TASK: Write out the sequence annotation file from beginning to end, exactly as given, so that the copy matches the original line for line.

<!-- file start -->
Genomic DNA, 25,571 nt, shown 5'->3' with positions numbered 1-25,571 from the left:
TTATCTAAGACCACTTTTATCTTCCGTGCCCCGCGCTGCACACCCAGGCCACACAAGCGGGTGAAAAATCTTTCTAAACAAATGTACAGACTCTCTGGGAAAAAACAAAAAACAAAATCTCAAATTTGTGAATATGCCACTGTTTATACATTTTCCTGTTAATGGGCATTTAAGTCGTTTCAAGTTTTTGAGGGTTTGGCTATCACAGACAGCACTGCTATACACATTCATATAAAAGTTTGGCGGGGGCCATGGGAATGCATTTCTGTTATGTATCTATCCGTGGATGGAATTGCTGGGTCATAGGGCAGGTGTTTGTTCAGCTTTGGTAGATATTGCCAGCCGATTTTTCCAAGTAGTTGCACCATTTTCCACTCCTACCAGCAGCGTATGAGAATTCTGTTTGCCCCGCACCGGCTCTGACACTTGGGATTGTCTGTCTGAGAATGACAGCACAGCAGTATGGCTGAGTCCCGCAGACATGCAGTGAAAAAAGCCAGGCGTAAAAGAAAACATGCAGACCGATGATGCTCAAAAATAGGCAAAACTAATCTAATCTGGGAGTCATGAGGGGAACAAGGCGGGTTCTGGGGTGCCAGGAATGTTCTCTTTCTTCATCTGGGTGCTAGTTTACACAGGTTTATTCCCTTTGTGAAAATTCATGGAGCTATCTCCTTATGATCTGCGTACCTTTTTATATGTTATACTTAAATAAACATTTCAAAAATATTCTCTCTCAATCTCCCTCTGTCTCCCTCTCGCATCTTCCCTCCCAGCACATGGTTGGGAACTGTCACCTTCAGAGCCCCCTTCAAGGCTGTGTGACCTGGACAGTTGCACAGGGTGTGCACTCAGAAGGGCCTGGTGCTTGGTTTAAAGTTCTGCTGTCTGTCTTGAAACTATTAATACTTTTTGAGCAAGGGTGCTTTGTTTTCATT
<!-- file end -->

Genomic DNA, 25,571 nt, shown 5'->3' with positions numbered 1-25,571 from the left:
TTATCTAAGACCACTTTTATCTTCCGTGCCCCGCGCTGCACACCCAGGCCACACAAGCGGGTGAAAAATCTTTCTAAACAAATGTACAGACTCTCTGGGAAAAAACAAAAAACAAAATCTCAAATTTGTGAATATGCCACTGTTTATACATTTTCCTGTTAATGGGCATTTAAGTCGTTTCAAGTTTTTGAGGGTTTGGCTATCACAGACAGCACTGCTATACACATTCATATAAAAGTTTGGCGGGGGCCATGGGAATGCATTTCTGTTATGTATCTATCCGTGGATGGAATTGCTGGGTCATAGGGCAGGTGTTTGTTCAGCTTTGGTAGATATTGCCAGCCGATTTTTCCAAGTAGTTGCACCATTTTCCACTCCTACCAGCAGCGTATGAGAATTCTGTTTGCCCCGCACCGGCTCTGACACTTGGGATTGTCTGTCTGAGAATGACAGCACAGCAGTATGGCTGAGTCCCGCAGACATGCAGTGAAAAAAGCCAGGCGTAAAAGAAAACATGCAGACCGATGATGCTCAAAAATAGGCAAAACTAATCTAATCTGGGAGTCATGAGGGGAACAAGGCGGGTTCTGGGGTGCCAGGAATGTTCTCTTTCTTCATCTGGGTGCTAGTTTACACAGGTTTATTCCCTTTGTGAAAATTCATGGAGCTATCTCCTTATGATCTGCGTACCTTTTTATATGTTATACTTAAATAAACATTTCAAAAATATTCTCTCTCAATCTCCCTCTGTCTCCCTCTCGCATCTTCCCTCCCAGCACATGGTTGGGAACTGTCACCTTCAGAGCCCCCTTCAAGGCTGTGTGACCTGGACAGTTGCACAGGGTGTGCACTCAGAAGGGCCTGGTGCTTGGTTTAAAGTTCTGCTGTCTGTCTTGAAACTATTAATACTTTTTGAGCAAGGGTGCTTTGTTTTCATT